Volkswagen CEO Herbert Diess has explained that the automaker would very much like to get back in to the United States’ good graces now that it has cut ties with Russia. With the future of Europe looking shaky, VW is hoping to maintain its position as the best-selling brand in China and start making inroads in America after burning a few bridges there.
Despite the Dieselgate scandal being seven years in the rearview mirror, the automaker is still coping with the resulting financial penalties and the resulting decision to scale back its U.S. aspirations a tad until its electric models hit the road. But the company has always had an issue understanding what American drivers wanted, resulting in boom and bust phases for the company until it manages to solve the puzzle. The most common issue was an inability to adhere to ever-changing emissions standards. But there are also periods where the manufacturer was snubbed for offering subpar electrical equipment or simply having a lineup that was out of sync with American tastes. But Volkswagen has historically enjoyed a resurgence after making the necessary changes and Diess is hoping for another comeback.
After enjoying a whopping 467,408 U.S. deliveries in 2012, VW rapidly began losing its share of the market. The emissions scandal only made things worse and the automaker failed to gain any ground until 2017. Unfortunately, subsequent growth has been slow and the business has had trouble garnering more than 360,000 sales in a single year.
“I think we didn’t take the US customer seriously enough. We tried to sell the European product here in the U.S.” Diess told 60 Minutes in a recent interview. “We have to become relevant in the U.S. And we are in the right way.”
According to the segment, the “right way” involves electrifying everything in its lineup and making sure its plant in Chattanooga, TN, likewise makes the transition. The factory will soon be producing the battery-electric ID.4 crossover, which VW thinks will be the EV that resonates best with American consumers.
But there are still headwinds to contend with. Americans have expressed less interest in EVs than car buyers in other developed nations and VW still has to sell combustion vehicles at healthy volumes to rationalize its status as the world’s largest automaker by revenue, second-largest by sales, and third-largest by market capitalization. It’s also enduring a lot of the same economic pressures as its peers, if not more so. Volkswagen was one of the first businesses to shutter factories in Russia this year and was forced to stall numerous assembly lines in Germany as a result — not that things were going swimmingly beforehand.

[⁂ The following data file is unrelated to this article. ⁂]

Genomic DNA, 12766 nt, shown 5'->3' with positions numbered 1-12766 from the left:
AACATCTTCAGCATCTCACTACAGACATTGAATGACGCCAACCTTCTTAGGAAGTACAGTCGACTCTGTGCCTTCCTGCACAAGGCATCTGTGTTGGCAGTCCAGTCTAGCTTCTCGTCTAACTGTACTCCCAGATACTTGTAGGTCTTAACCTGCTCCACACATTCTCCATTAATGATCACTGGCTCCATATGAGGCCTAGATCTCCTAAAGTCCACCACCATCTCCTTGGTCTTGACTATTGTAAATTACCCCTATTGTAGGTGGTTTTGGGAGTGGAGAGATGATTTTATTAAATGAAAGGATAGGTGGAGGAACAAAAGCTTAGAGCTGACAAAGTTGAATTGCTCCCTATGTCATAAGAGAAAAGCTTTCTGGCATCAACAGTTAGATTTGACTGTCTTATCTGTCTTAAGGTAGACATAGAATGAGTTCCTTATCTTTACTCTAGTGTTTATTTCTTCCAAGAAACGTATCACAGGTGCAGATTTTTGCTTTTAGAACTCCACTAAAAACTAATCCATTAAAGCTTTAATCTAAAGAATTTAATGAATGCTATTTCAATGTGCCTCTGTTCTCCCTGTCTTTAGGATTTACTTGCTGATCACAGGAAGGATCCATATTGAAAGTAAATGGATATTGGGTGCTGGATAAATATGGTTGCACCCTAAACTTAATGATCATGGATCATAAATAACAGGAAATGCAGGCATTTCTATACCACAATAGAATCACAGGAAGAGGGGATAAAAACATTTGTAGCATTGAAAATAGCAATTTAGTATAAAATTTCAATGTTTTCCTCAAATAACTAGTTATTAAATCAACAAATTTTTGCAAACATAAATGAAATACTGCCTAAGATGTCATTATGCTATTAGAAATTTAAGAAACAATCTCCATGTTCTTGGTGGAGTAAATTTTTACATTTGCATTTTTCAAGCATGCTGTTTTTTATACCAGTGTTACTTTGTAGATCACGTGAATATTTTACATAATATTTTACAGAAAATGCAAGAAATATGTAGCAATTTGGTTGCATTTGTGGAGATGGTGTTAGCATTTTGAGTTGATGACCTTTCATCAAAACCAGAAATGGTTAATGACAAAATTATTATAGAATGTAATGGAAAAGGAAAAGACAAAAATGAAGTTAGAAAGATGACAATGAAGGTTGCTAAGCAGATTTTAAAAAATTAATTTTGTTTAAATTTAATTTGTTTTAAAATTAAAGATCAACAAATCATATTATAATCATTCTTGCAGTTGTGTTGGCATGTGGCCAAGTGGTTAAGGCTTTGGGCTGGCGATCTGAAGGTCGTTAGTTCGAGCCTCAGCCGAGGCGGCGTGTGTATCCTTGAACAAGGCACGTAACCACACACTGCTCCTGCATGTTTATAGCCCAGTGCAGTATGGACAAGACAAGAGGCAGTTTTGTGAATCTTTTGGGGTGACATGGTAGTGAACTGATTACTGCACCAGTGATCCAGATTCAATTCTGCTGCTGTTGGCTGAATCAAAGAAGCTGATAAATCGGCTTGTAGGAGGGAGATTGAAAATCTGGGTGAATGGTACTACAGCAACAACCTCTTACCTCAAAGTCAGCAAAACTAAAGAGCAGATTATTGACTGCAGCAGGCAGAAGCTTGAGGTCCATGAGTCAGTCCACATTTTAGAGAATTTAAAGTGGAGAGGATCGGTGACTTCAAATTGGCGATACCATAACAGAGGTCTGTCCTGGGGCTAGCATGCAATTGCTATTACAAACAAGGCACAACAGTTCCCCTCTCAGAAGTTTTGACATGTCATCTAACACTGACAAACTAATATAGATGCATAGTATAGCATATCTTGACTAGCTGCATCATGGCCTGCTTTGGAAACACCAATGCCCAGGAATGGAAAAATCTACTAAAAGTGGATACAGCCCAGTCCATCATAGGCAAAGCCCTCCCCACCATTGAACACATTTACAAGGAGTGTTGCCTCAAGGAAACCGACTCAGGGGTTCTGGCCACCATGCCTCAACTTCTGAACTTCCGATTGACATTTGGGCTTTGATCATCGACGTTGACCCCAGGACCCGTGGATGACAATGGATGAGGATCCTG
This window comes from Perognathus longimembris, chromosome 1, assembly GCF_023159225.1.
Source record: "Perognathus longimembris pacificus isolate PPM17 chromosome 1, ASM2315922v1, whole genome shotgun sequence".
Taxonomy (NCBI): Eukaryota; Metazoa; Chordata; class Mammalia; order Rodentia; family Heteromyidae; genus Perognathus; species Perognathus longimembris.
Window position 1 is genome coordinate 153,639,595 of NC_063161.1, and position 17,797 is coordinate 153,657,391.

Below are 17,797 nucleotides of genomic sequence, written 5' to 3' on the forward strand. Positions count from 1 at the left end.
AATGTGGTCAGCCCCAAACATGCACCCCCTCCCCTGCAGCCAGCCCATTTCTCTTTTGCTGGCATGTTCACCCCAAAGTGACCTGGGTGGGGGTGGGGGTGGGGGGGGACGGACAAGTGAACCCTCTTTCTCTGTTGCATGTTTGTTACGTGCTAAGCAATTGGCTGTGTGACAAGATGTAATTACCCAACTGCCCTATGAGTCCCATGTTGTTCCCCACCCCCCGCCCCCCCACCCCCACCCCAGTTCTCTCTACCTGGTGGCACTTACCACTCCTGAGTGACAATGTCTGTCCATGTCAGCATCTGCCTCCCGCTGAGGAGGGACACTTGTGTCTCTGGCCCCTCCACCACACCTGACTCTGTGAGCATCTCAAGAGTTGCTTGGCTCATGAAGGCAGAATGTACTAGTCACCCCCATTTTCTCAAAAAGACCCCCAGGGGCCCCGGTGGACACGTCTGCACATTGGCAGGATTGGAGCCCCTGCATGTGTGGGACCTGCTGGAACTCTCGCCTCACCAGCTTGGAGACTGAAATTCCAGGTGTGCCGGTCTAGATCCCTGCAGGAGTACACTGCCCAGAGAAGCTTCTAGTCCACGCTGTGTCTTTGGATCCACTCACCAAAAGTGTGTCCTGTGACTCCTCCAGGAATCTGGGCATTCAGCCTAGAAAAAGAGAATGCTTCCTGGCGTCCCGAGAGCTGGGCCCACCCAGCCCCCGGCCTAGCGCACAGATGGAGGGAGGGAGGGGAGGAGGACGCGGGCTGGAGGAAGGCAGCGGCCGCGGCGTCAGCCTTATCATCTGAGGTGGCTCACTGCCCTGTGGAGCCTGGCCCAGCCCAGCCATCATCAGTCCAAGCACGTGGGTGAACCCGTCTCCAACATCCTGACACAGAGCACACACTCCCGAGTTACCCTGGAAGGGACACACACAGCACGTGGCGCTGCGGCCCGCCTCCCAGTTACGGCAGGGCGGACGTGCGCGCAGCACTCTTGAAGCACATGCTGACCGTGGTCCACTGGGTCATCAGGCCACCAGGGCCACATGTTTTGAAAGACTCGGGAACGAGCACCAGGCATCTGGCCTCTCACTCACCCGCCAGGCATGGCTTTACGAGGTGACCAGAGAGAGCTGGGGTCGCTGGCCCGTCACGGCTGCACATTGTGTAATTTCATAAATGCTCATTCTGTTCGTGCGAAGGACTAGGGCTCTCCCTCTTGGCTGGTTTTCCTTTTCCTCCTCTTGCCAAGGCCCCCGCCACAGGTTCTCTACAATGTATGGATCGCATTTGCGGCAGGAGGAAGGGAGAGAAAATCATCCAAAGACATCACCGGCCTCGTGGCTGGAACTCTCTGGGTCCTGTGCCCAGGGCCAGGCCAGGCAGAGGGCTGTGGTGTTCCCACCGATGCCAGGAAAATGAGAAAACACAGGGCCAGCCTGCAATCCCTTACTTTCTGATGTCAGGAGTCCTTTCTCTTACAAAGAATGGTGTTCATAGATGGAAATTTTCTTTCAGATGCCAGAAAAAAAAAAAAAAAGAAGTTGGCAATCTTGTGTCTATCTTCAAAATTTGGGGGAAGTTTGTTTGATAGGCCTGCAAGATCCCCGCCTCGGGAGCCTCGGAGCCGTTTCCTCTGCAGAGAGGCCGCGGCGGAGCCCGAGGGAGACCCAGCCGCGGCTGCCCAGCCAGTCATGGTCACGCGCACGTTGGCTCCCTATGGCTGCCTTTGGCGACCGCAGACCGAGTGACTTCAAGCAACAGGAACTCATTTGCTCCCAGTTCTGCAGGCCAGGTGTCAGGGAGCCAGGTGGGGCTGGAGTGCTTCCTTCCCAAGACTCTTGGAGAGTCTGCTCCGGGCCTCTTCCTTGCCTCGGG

While the war in Ukraine has indeed impacted the global economy and complicated international trade, it’s also become a popular scapegoat for businesses and governments that were seeing problems prior to the conflict. Truth be told, the automotive sector was already in trouble before a single Russian boot touched Ukrainian soil. The industry entered into 2022 coping with inflation, supply chains that had not yet recovered from two years of COVID restrictions and chip shortages, and studies were showing that general productivity was on the decline pretty much everywhere on the planet.
Meanwhile, Volkswagen saw IG Metall threatening a labor revolt based on what it claimed was lopsided compensation for executives and shareholders while workers simply had to watch the wealth gap widen. The union had likewise grown annoyed with the company’s decision to prioritize all-electric vehicles, saying they would result in fewer factory jobs. As currencies started losing their value, line workers demanded a wage increase and finally got their wish in April of 2021.
However, VW kicked off 2022 with Diess suggesting further complications would “lead to huge price increases [and] scarcity of energy and inflation.” Shortly thereafter, the business announced that the situation with Russia had made it exceedingly difficult to continue operations in Europe as if everything was normal and would be instituting a new plan that placed a greater emphasis on China and the United States. We know that the automaker was having trouble procuring electrical components and basically stopped receiving wiring harnesses once the war broke out in Ukraine. But Volkswagen Group had also spent the last few years coping with chip shortages and absentee components anyway and botched the launches of a few key products (e.g. Golf and ID.4) before Eastern Europe went into battle mode.
It would be easy to frame VW Group’s recent messaging as little more than an effort to relax investors during a period of economic uncertainty, and there’s certainly some of that taking place here. CEO Diess undoubtedly wants to present a brave face for its troubles in Europe while making sure its biggest market (China) understands it will not be abandoned. The company is attempting to convey something similar to the United States, which is backed up by promises of increased localization and additional investments in Chattanooga. That entails a very real $7.1 billion dollar investment to set the stage for 25 new electric models it wants to sell in the U.S. by 2023.
[Image: Volkswagen Group]
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